“APOLOGIZE, v. To lay the foundation for a future offence.”
By Sam Yang - Get similar updates here
In 1906, celebrated storyteller, journalist, and sharp-witted cynic Ambrose Bierce published what is now known as The Devil’s Dictionary. The work was compiled over several decades; some of the satirical definitions are of the time, but many are timeless. For instance, "dictionary":
Now, if it were only funny, it wouldn't be worth mentioning; but it's quite a beautiful piece of work and a splendid bit of what we would now call trolling. Of similar character to Mark Twain's dry, dead-pan sarcasm and the wit of The Onion, the work is thoroughly engrossing. Since being introduced to it in middle school, I have spent countless hours perusing its pages, thinking about familiar words in a new way. The way it's meant and the way it's popularly used. Sometimes I forget that Bierce was writing this over a hundred years ago. (I have a feeling Bierce would have been right at home on Twitter and other social media.) A man comically ahead of his time — or are we tragically predictable and slow? I suspect Bierce might say the latter is truer.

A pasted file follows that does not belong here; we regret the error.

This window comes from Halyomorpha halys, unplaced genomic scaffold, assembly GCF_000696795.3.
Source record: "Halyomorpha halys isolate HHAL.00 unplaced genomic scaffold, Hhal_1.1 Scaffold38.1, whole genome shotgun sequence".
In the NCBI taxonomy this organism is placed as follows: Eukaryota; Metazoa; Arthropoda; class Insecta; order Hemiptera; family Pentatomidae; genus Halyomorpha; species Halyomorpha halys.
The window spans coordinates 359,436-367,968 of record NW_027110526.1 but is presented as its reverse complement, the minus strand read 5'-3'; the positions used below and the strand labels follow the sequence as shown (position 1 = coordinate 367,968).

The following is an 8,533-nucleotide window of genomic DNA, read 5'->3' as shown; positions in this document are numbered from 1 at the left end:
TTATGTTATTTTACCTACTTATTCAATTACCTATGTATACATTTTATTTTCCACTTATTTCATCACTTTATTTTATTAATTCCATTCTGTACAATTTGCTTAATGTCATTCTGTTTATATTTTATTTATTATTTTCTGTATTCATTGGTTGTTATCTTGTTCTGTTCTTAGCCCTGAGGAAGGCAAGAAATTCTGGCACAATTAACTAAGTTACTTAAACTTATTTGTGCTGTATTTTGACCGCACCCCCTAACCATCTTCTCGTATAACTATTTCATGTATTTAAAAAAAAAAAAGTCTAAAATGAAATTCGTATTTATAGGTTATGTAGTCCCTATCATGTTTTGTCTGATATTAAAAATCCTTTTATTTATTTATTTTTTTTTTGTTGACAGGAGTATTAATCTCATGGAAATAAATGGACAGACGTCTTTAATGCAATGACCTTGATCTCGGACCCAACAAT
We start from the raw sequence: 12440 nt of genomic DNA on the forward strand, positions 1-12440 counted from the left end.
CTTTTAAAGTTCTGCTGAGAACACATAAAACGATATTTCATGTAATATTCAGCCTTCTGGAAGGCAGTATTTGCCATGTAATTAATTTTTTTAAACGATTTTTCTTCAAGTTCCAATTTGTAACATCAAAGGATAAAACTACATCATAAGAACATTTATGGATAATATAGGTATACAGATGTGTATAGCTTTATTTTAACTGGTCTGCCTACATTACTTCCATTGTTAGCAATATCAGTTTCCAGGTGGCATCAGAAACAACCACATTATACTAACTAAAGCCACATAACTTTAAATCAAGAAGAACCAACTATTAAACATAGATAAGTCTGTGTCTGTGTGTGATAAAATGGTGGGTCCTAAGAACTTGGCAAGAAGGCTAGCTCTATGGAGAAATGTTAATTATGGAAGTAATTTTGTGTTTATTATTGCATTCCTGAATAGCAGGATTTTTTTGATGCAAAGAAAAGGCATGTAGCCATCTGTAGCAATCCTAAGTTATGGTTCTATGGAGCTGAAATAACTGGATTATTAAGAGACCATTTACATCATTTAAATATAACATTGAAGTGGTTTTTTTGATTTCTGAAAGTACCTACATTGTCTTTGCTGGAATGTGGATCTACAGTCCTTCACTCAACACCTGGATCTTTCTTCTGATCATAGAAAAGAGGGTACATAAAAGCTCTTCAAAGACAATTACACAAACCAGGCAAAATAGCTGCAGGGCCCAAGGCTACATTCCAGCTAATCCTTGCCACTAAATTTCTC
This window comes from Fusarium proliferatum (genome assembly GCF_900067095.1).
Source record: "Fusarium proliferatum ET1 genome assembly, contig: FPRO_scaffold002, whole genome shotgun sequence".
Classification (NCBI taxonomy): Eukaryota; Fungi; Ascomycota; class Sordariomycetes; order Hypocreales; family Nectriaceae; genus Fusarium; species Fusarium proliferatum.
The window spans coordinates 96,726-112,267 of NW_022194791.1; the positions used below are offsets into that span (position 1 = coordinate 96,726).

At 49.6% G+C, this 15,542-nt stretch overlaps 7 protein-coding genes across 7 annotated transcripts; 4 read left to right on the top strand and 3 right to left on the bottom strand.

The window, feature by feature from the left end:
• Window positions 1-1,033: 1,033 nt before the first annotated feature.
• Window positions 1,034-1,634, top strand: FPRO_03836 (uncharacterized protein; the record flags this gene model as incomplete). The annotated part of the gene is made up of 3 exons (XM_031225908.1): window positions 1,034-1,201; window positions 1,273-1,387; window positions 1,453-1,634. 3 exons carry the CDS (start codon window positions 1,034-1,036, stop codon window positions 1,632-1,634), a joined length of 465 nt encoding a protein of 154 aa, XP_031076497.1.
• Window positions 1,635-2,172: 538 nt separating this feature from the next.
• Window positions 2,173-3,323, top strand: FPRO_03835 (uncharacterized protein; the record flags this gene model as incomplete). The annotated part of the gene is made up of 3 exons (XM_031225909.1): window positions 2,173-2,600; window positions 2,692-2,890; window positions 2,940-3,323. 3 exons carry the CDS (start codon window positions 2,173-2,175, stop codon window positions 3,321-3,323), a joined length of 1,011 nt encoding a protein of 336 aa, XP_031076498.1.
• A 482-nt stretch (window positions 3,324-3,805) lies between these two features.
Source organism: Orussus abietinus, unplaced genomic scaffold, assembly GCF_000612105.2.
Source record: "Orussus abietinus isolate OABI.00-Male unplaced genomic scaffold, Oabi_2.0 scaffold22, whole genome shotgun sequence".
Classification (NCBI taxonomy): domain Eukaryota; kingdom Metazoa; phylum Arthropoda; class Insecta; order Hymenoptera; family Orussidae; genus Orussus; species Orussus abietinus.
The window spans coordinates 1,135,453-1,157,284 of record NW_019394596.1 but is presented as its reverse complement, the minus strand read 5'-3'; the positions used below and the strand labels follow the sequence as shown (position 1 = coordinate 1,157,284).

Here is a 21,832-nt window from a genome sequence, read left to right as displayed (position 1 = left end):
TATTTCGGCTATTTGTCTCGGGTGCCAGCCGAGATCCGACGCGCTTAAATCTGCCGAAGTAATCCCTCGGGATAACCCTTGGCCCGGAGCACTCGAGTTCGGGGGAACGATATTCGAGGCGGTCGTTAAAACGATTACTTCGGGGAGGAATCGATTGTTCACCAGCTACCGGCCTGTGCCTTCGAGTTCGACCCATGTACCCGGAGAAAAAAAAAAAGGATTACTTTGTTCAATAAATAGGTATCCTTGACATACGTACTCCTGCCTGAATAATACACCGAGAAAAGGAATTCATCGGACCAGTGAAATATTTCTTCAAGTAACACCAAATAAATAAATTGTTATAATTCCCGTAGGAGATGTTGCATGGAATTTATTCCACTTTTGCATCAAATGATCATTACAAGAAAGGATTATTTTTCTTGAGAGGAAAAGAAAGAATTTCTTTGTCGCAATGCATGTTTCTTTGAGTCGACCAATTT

Here Is a List of My Favorite Words and Their Meanings:
G - H:
J - L:
N - O:
Q - R:
T - Z:
The tricky part about satire, and why it's perplexing to so many, is because the meaning is in the subtext. It's not humorous lying, nor alternative facts, nor is it the truth, but rather satire, when done right, is ridicule that exposes truth. Like any good recipe for wit, satire is a sprinkle of "you get what you ask for," a dash of face-slap, and a spoonful of humor to help the truth go down. This is what makes humor so effective, it has us put our guards down, which is why humorists, starting from ancient times, saw humor as an important tool for transmitting truth. Because sometimes humor is the only way to transmit truth.